The IPPA Early Researcher Book Award is awarded biennially to a scholar who, within seven years of completing the PhD, has published a single-authored monograph that represents a major theoretical, methodological, and/or empirical contribution to the field of Public Policy and/or Public Administration.
To be eligible for the Early Researcher Book Award 2021, the date of publication imprint of the nominee’s book must be 2013 or later. Publications by academic and non-academic presses are eligible for nomination. A thesis published online by the PhD granting university’s library is not considered as a publication for the purposes of this award. For the 2021 Award, the nominee’s book must have been published in English.
Self-nominations are not allowed.
Nominators (either individuals or publishers) may only nominate once in each category.
The call for nominations is now closed.
Carolina is a researcher at the Center for International Development and Agricultural Research, Environment and Societies Department (CIRAD, Art-Dev Research Unit). She has participated in several research and consultancy projects in Latin America, Southern and West Africa. She holds a PhD in Political Sciences and Sustainable Development from the University of Brasilia and Université Paris Saclay, and a master’s degree in International Affairs and Environment from Sciences Po Paris. Building on political sociology, network analysis, and extensive field research, her work focuses on topics such as climate policy, environmental governance and conflicts, food and nutritional security, south-south cooperation, international organizations and soft norms, policy transfer and diffusion, and cross-sectoral policy challenges.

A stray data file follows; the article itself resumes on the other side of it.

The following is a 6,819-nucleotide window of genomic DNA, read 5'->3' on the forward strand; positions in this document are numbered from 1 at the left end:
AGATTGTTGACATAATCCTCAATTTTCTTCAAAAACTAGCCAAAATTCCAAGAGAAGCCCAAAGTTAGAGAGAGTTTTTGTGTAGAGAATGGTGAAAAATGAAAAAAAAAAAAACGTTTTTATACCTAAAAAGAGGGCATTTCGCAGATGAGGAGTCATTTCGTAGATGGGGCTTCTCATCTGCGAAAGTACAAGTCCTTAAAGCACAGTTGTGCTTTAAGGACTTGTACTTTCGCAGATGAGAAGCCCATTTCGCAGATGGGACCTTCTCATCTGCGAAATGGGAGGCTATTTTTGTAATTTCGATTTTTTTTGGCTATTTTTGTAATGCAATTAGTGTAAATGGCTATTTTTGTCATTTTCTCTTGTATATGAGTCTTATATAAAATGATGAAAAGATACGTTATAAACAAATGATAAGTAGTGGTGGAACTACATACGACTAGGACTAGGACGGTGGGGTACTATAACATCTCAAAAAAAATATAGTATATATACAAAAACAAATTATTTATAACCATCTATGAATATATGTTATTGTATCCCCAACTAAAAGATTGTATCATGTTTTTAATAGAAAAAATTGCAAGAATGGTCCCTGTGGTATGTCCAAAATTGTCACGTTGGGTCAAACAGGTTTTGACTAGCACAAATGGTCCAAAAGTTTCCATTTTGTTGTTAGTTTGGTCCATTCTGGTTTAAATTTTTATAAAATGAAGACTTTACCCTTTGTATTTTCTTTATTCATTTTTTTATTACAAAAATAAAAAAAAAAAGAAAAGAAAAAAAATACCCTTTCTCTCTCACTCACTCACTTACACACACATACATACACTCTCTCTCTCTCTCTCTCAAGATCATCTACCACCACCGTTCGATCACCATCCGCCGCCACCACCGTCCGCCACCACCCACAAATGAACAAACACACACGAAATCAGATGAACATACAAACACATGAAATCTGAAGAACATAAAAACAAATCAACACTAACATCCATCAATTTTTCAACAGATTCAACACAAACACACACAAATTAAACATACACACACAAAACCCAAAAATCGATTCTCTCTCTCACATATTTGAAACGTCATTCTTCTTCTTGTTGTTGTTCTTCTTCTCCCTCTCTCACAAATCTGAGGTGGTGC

The jury awards the Early Researcher Book Award 2021 to Carolina Milhorance for her book "New Geographies of Global Policy Making: South-South Networks and Rural Development Strategies” (Routledge, 2018). In this monograph, Carolina Milhorance delves into a fascinating case of South-South transnational policy making, that goes far beyond a study of an emerging power strategy. She proposes an in-depth tracing of the internaonalization and transfer of Brazilian rural policy instruments, conducting an impressive analysis of the competing coalitions in this dynamic process out of Brazil, and then balancing the perspective by studying the effects of transfer in the implementation of the tools in recipient countries, especially the case of Mozambique. The jury wishes to highlight the high quality of the extensive fieldwork in 6 countries and 3 continents, as well as the diversity, creavity and subtlety of the approach, originally orchestrating a set of different public policy conceptual instruments. Through the unpacking of this complex case, Carolina Milhorance beautifully addresses a question that is a major one for public policy research today: how global norms emerge, travel and are interpreted. “New geographies in global policy making” is a book that is also about new frontiers in public policy studies, and bring important and innovative contributions for any public policy researcher who has the desire to explore transnational public policies; Global South in policymaking; and the internationalization of domestic coalitions and articulation to international organizations.